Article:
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IOM says electronic files promote safety
Electronic records aid in error prevention
Are you lobbying for your organization to make a capital investment in information technology systems? A new report from the Washington, DC-based Institute of Medicine (IOM) may give you added ammunition.
According to the IOM report, Patient Safety: Achieving a New Standard for Care, information technology systems capable of collecting and sharing patient medical records can have a dramatic effect on quality. These systems should be part of a national network of health information that is accessible by all health care organizations and includes electronic patient records, secure platforms for the exchange of information among providers and patients, and data standards that make health information uniform and understandable to all, said the committee that wrote the report.
"Our goal is to create a new standard of care," says Paul C. Tang, MD, committee chair and chief medical information officer at Palo Alto (CA) Medical Foundation. In addition to learning from past incidents, there should be renewed emphasis on preventing them from occurring in the first place, he says. "When we talk about mistakes, we typically focus on errors of commission; but we also have a lot of errors of omission — things that if we were to do, we would have better outcomes or less infections."
A 1999 IOM report estimated that up to 98,000 deaths occur every year in U.S. hospitals as a result of medical errors.
The goal is to shift the emphasis of patient safety programs from a strategy of reporting infections or injuries after they occur, to one of prevention aimed at providing safe, effective care in the first place, Tang explains. "That is where we believe electronic health record systems play a role. We’re interested in having people make the right decisions the first time. So you can think of infection control as infection prevention instead of infection reporting."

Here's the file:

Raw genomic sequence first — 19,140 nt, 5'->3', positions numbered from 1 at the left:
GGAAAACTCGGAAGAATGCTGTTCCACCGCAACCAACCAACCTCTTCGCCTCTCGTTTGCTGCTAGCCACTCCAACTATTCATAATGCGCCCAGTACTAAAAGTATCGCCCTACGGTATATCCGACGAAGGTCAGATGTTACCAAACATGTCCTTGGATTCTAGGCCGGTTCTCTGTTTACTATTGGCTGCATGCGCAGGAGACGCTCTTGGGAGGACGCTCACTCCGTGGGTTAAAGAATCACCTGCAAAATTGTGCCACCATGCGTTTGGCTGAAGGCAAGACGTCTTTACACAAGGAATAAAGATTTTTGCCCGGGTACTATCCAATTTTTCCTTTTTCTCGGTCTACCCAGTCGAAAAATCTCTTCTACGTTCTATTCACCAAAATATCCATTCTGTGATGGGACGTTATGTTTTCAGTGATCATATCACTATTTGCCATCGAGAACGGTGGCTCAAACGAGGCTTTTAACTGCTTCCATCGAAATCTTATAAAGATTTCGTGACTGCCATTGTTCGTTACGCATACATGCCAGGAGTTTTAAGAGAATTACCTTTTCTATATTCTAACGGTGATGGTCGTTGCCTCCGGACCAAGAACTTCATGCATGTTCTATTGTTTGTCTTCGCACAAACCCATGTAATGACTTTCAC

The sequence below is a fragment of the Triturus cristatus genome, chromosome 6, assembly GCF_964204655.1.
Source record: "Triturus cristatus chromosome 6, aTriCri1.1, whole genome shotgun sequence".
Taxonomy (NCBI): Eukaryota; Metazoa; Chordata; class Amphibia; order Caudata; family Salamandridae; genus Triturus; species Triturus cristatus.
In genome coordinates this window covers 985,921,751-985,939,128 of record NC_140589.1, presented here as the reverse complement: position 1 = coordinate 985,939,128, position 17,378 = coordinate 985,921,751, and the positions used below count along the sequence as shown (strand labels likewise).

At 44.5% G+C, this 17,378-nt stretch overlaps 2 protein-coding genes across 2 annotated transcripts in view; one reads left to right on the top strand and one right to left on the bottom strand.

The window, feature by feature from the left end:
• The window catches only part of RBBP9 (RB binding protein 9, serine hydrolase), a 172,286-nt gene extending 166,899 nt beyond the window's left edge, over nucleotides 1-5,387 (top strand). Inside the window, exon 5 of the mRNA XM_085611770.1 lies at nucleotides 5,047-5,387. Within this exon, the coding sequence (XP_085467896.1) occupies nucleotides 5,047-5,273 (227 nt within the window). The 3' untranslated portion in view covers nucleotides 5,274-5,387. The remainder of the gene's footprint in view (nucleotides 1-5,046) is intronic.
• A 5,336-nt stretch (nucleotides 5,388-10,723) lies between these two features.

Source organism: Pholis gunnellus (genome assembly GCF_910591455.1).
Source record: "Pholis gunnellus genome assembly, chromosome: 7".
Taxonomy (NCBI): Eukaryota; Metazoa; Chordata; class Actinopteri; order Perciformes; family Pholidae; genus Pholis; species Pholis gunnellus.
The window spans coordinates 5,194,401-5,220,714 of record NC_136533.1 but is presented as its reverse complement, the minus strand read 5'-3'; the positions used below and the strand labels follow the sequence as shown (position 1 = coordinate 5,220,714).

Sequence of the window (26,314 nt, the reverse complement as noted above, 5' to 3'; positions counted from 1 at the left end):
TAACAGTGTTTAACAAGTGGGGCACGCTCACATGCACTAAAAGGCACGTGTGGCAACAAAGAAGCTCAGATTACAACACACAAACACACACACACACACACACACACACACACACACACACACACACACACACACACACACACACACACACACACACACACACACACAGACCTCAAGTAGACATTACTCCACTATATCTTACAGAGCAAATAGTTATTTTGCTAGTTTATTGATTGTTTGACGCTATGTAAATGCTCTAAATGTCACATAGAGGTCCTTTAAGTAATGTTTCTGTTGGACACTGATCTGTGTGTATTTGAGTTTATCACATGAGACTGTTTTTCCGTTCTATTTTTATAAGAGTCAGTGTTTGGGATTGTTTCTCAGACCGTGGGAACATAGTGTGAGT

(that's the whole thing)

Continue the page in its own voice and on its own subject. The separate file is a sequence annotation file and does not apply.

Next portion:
Since every patient has contact with a number of providers, the lack of ability to communicate data between among those caregivers and their computer systems is a major impediment to patient safety, he emphasizes. "One of the main reasons we don’t communicate well is because there is no standard way of connecting systems and transmitting data," he says. "In order to improve overall quality, we think you need these electronic systems."
Currently, infection control reporting requires staff to make the effort to send a report to the quality manager, Tang says. "Imagine a world where instead of asking people to fill out a separate report, the data system was able to produce a quality report as a by-product of the care process. Basically, when the computer detects a post-op infection, they can send a message automatically to the quality manager." You also get more accurate data, Tang adds. "Instead of infections being reported only when someone remembers to take the time, you will have much closer to 100% of the infections reported."
One of the major obstacles to implementing electronic systems is financial, he acknowledges. "It does take a lot of money, but if you spend this money, it not only helps you with quality, it also helps you save money. The same system that will help quality, reporting, and patient safety will also help cost."
While working at Chicago-based Northwestern Memorial Hospital, Tang recalls Joint Commission on Accreditation of Healthcare Organizations surveyors being very impressed by the facility’s electronic record system. "And in a very short time, you won’t be able to keep up with the regulations on paper — it will be too much," he says.
There’s a definite trend in organizations switching to electronic records, Tang notes. "The benefits are becoming clearer. It’s almost becoming a necessity for doing business in this industry. It’s like banking — you can continue to courier money, but it’s just a whole lot easier to do electronically."
[Editor’s note: A copy of the Institute of Medicine report can be ordered at the National Academies Press web site: www.nap.edu. Click on "Medicine/Public Health," "Patient Safety: Achieving a New Standard for Care." Or contact National Academies Press, 500 Fifth St. N.W., Lockbox 285, Washington, DC 20055. Phone: (202) 334-3313 or (800) 624-6242. E-mail: firstname.lastname@example.org.]
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